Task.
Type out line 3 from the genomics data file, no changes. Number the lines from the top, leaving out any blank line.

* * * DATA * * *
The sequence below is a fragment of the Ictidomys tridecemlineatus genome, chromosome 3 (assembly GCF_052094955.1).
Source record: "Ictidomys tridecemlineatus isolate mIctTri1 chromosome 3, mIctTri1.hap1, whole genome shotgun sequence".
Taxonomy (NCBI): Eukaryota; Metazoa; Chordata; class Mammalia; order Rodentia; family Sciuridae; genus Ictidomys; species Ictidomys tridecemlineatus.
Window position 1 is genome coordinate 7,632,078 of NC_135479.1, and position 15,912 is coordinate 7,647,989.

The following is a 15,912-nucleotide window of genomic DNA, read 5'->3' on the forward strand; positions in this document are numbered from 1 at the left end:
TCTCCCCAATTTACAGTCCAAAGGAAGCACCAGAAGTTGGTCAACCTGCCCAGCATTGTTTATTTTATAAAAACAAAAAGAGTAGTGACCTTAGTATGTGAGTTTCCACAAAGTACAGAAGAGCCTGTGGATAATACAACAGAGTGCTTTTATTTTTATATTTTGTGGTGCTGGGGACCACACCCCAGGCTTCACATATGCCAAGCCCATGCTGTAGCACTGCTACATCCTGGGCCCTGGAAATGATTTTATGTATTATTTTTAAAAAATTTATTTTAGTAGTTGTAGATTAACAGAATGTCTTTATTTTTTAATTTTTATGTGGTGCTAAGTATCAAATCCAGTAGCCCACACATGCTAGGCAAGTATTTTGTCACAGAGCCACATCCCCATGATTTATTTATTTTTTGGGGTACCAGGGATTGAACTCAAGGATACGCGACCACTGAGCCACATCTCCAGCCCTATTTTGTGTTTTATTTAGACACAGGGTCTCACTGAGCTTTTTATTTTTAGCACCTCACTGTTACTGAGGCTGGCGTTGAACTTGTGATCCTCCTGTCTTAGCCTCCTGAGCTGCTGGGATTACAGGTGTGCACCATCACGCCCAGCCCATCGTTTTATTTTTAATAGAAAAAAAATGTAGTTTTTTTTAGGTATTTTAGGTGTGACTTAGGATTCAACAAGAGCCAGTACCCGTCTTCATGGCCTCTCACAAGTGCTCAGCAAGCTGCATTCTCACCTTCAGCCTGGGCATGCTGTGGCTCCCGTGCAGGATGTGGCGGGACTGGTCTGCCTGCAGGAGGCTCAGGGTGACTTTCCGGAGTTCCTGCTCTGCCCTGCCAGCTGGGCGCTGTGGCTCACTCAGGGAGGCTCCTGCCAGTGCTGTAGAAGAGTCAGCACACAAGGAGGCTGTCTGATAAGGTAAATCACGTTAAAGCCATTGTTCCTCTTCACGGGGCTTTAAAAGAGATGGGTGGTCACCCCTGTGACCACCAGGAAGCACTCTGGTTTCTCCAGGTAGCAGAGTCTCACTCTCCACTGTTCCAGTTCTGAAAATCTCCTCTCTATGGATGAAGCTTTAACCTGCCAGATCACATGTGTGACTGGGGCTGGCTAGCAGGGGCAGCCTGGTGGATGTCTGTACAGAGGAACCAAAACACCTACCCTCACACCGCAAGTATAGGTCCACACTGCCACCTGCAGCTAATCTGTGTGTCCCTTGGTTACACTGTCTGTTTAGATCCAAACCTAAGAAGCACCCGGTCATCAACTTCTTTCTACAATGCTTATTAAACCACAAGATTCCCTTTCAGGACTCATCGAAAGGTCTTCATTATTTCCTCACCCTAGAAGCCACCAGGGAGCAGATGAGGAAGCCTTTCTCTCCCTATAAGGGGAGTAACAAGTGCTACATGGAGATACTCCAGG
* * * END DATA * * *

Taxonomy (NCBI): Eukaryota; Metazoa; Chordata; class Mammalia; order Rodentia; family Sciuridae; genus Ictidomys; species Ictidomys tridecemlineatus.